MacLean sighed. “I’m afraid she’s been motivated by wanting to kill herself. When she was in a more restrictive facility she even attempted suicide on the unit. But she hasn’t been suicidal for a couple years now. She’s been doing quite well. She had been living with us but moved out three months ago. We’ve been in close contact and have had no indication that she was having problems.”

“Do you live in the city?”

“No. We live north about half-an-hour. In Chester.”

“Are you retired, Mr. MacLean?”

“I’ve retired from teaching at the university. Now I just teach one class here at the community college.”

“Do you and your wife have any other children?”

“We had another daughter, Norma. She was four years younger than Penny. She got pregnant when she was twenty, out of wedlock. She died in childbirth. We’ve been raising her son Roger. He’s sixteen.”

“Well, Mr. MacLean, thank-you very much for calling. You have been very helpful.”

They said their good-byes and Bridge hung up the phone thoughtfully. Rayburn had finished her report and was looking at him expectantly from her desk, which was facing his. Bridge gave her a synopsis of his conversation with Elliott MacLean.

“So now we know what we already knew, that Penny was there looking for her wallet.” Rayburn said.

“And that her family lives close by.” added Bridge.

Rayburn looked at him curiously. “Why does that matter?”

Bridge got up and put on his coat. “I think in this case, everything matters. C’mon.”




Dr. Costello sat in another small room with recliners facing each other, this time it was in the diagnostic wing of the psych unit at University hospital. It was a little after nine but Penny had still been sleeping when he arrived. He was informed that she “had a bad night” but that it was time to get her up anyway. So he waited. After about ten minutes the door opened and in came Penny, in pajamas and a robe and carrying a Styrofoam cup of coffee. She smiled at him as she sat down and said, ”Hi, Dr. Costello. Sorry to be late.” The transformation in her affect was quite striking. Her eyes were bright and her voice cheerful. Dr. Costello masked his surprise and merely said, “You seem to be feeling better, Penny.”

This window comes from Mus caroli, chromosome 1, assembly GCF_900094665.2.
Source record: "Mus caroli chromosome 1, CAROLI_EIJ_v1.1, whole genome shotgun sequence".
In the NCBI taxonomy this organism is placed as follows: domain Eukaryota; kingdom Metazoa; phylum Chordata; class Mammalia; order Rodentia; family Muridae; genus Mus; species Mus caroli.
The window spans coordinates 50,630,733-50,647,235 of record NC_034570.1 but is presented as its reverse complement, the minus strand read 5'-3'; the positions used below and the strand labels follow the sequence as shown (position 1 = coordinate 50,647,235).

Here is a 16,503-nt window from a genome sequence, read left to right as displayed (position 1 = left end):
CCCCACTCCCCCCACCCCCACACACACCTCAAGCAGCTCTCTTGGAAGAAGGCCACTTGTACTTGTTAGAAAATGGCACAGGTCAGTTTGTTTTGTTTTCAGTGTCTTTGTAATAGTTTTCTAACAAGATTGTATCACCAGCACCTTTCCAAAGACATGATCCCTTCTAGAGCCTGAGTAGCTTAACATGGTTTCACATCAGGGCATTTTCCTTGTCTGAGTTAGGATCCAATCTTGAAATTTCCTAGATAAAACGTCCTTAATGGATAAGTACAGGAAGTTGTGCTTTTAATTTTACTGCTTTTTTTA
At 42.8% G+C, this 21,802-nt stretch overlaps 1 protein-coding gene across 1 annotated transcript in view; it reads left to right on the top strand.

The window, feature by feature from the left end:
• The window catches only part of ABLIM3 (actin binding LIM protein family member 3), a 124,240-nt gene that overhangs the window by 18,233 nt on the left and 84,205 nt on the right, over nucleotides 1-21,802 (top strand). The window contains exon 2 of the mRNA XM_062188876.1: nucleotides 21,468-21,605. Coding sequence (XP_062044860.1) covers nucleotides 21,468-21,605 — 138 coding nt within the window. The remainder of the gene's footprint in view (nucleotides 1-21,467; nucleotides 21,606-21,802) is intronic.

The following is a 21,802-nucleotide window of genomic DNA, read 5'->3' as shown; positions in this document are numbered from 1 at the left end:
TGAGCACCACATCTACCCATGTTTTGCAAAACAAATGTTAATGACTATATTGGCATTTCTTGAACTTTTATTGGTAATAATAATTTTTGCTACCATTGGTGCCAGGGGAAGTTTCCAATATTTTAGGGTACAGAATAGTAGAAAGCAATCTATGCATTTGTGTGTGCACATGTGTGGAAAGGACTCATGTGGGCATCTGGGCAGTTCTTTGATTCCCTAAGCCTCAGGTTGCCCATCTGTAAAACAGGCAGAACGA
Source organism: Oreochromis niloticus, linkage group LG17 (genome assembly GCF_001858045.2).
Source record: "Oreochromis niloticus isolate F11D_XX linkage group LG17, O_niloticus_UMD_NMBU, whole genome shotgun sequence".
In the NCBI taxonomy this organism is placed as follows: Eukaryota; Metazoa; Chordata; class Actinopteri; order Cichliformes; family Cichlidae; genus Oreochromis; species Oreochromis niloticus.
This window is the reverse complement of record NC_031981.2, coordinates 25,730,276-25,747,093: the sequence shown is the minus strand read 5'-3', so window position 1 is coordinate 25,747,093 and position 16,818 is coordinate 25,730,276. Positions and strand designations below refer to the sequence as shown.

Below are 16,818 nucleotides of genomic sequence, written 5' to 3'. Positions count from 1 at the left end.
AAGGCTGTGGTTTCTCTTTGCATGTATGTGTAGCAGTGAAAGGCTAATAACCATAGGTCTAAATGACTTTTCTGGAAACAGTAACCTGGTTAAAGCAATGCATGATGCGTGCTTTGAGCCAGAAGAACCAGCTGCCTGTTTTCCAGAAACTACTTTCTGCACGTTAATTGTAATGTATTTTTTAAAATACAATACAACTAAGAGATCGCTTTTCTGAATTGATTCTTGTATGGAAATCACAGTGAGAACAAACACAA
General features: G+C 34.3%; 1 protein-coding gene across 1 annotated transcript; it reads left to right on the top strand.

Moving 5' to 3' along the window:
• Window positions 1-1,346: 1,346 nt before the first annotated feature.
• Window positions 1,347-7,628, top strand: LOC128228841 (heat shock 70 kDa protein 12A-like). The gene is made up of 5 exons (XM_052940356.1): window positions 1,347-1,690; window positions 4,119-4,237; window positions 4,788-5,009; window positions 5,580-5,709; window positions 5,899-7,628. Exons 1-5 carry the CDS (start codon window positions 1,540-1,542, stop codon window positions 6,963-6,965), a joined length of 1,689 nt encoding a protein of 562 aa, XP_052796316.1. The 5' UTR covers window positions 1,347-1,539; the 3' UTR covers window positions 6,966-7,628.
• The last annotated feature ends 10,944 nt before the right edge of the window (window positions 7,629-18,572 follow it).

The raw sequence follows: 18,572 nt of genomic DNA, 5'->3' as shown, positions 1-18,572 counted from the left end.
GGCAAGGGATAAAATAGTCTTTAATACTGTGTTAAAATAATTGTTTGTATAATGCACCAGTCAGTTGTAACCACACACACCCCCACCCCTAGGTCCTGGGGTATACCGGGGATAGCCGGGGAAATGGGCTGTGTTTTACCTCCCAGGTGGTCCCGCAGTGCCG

Penny laughed and took a sip of her coffee. “Yeah, I do. I feel like myself again.”

“Do you know why you feel better?”

“Well, it’s kind of strange. I got REALLY upset yesterday morning but when I calmed down, the spell was broken. I felt…present, not far away like yesterday.”

Costello knew what had upset her the morning before but decided not to pursue it for right then. Instead he said, “I understand you had a bad night. Couldn’t sleep?”

Penny made a face, “That Detective Bridge showed me a picture of a dead guy yesterday. It gave me nightmares.”

“What were the nightmares about?”

Penny sipped her coffee thoughtfully and looked him in the eyes. As she related her dreams she maintained eye-contact, another striking difference from her previous interview.

“I dreamed that I saw the dead guy get shot. I go over to help him but it’s not him, it’s my Dad. That woke me up and it took a while to go back to sleep. I finally got to sleep and there I was again, watching the guy get shot only when I go to help this time it’s my Mom lying there. I woke up again and when I went to sleep again I saw the guy get shot again and I go over to help him again but instead of him it’s my nephew. Then I was really afraid to go back to sleep. I mean, was I going to run through all my aunts and uncles and cousins? So I got up and went to the nurse's station and the night nurse gave me a sleeping pill. I didn’t have any more dreams after that.” Penny yawned big enough to make Costello feel like yawning. He didn’t. Penny leaned back in the chair and resumed sipping her coffee.